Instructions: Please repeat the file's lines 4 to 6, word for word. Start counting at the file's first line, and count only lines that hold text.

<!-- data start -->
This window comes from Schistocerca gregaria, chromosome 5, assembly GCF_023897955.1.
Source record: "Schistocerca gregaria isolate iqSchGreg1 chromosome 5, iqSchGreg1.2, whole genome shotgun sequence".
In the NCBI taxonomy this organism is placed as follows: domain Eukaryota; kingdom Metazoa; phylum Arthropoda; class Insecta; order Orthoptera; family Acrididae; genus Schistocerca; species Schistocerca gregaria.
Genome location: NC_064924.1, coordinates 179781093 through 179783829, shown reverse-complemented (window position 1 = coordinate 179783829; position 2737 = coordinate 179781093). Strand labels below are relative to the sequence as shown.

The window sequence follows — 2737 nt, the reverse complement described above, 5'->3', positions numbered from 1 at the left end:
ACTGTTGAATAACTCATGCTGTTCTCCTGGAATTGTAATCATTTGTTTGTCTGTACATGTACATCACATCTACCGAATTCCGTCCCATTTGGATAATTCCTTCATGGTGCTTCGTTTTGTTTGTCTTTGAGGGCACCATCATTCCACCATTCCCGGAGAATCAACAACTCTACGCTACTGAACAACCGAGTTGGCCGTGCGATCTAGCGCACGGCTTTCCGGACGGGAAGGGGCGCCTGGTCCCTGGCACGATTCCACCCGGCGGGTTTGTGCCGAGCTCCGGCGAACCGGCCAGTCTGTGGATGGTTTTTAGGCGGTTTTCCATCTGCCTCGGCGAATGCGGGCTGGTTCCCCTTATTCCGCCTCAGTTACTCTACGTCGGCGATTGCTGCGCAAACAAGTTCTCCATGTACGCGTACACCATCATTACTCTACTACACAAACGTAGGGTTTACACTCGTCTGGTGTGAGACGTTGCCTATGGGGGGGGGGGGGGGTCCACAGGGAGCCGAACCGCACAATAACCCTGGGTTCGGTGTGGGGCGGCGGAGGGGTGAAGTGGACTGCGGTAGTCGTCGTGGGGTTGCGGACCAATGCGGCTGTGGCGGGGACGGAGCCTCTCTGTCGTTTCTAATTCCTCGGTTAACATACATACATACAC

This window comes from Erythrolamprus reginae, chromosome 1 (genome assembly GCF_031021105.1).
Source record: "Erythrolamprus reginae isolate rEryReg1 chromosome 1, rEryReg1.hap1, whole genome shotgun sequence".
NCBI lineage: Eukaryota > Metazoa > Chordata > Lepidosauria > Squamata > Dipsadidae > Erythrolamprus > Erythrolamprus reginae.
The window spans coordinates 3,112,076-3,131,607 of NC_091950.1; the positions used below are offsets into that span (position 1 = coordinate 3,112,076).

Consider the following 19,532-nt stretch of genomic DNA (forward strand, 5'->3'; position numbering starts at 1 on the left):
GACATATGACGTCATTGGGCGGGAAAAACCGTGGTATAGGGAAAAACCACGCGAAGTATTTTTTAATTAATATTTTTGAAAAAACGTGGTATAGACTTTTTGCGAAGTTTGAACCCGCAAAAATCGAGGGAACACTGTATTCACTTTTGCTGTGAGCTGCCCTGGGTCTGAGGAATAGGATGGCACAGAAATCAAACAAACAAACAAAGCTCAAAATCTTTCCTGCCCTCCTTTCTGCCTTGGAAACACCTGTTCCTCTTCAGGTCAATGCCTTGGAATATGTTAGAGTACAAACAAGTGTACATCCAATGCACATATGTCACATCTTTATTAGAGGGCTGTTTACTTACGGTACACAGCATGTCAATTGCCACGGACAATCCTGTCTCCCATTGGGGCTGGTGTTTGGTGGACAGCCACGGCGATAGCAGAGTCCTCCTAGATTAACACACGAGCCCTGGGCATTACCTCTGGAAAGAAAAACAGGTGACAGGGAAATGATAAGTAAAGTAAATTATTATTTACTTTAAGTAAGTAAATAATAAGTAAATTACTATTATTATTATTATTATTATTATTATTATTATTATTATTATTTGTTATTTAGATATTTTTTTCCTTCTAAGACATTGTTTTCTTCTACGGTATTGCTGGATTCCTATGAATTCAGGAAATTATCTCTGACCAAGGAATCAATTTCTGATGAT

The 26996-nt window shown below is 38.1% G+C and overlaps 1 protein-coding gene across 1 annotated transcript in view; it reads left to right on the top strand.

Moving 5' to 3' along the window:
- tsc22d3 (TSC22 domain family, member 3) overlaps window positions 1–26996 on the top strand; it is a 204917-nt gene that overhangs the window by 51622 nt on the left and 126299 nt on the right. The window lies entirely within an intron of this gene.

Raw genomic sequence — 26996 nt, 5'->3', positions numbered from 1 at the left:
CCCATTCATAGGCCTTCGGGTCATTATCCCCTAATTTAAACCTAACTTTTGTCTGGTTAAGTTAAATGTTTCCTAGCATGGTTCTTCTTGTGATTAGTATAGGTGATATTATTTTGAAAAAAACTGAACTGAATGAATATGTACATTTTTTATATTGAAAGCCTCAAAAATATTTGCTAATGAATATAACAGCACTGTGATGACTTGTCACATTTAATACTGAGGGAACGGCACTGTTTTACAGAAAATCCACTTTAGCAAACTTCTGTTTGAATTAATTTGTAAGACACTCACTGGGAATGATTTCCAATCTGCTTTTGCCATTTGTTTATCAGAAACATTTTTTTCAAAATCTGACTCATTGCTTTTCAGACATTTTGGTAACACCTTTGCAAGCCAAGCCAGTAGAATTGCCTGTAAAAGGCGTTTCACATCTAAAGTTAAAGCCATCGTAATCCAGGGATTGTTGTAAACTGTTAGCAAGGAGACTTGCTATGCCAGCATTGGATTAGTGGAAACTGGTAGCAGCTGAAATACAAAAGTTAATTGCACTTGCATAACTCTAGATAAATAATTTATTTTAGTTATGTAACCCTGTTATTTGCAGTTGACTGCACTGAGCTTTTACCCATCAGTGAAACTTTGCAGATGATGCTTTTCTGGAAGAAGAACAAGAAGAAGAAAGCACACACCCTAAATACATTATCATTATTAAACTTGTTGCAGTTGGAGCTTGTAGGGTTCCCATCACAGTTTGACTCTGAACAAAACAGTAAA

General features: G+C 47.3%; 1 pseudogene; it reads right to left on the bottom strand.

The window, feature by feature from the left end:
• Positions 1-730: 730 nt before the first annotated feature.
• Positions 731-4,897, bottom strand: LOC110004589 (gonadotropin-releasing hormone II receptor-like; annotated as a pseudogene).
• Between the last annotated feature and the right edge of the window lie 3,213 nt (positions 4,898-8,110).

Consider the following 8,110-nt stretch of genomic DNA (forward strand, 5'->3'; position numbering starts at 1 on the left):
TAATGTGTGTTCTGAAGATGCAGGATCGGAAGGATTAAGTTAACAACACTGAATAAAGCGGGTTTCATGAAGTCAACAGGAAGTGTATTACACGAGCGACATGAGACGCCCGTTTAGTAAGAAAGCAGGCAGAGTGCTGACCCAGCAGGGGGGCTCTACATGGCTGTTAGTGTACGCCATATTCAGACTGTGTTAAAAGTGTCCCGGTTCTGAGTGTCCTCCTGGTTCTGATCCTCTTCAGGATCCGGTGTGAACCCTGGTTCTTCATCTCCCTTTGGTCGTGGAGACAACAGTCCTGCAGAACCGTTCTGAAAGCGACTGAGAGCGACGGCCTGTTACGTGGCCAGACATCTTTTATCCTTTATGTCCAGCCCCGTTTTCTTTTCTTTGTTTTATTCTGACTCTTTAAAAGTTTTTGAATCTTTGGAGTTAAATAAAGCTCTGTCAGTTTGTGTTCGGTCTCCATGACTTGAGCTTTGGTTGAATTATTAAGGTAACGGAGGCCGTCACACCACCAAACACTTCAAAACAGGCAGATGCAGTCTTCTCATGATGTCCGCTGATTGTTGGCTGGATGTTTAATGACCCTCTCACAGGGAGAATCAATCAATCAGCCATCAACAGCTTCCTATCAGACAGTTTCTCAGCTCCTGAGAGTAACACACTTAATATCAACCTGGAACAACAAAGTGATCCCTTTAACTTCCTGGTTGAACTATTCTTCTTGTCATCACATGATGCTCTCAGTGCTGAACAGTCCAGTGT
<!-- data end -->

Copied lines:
Genome location: NC_064924.1, coordinates 179781093 through 179783829, shown reverse-complemented (window position 1 = coordinate 179783829; position 2737 = coordinate 179781093). Strand labels below are relative to the sequence as shown.

The window sequence follows — 2737 nt, the reverse complement described above, 5'->3', positions numbered from 1 at the left end:
ACTGTTGAATAACTCATGCTGTTCTCCTGGAATTGTAATCATTTGTTTGTCTGTACATGTACATCACATCTACCGAATTCCGTCCCATTTGGATAATTCCTTCATGGTGCTTCGTTTTGTTTGTCTTTGAGGGCACCATCATTCCACCATTCCCGGAGAATCAACAACTCTACGCTACTGAACAACCGAGTTGGCCGTGCGATCTAGCGCACGGCTTTCCGGACGGGAAGGGGCGCCTGGTCCCTGGCACGATTCCACCCGGCGGGTTTGTGCCGAGCTCCGGCGAACCGGCCAGTCTGTGGATGGTTTTTAGGCGGTTTTCCATCTGCCTCGGCGAATGCGGGCTGGTTCCCCTTATTCCGCCTCAGTTACTCTACGTCGGCGATTGCTGCGCAAACAAGTTCTCCATGTACGCGTACACCATCATTACTCTACTACACAAACGTAGGGTTTACACTCGTCTGGTGTGAGACGTTGCCTATGGGGGGGGGGGGGGGTCCACAGGGAGCCGAACCGCACAATAACCCTGGGTTCGGTGTGGGGCGGCGGAGGGGTGAAGTGGACTGCGGTAGTCGTCGTGGGGTTGCGGACCAATGCGGCTGTGGCGGGGACGGAGCCTCTCTGTCGTTTCTAATTCCTCGGTTAACATACATACATACAC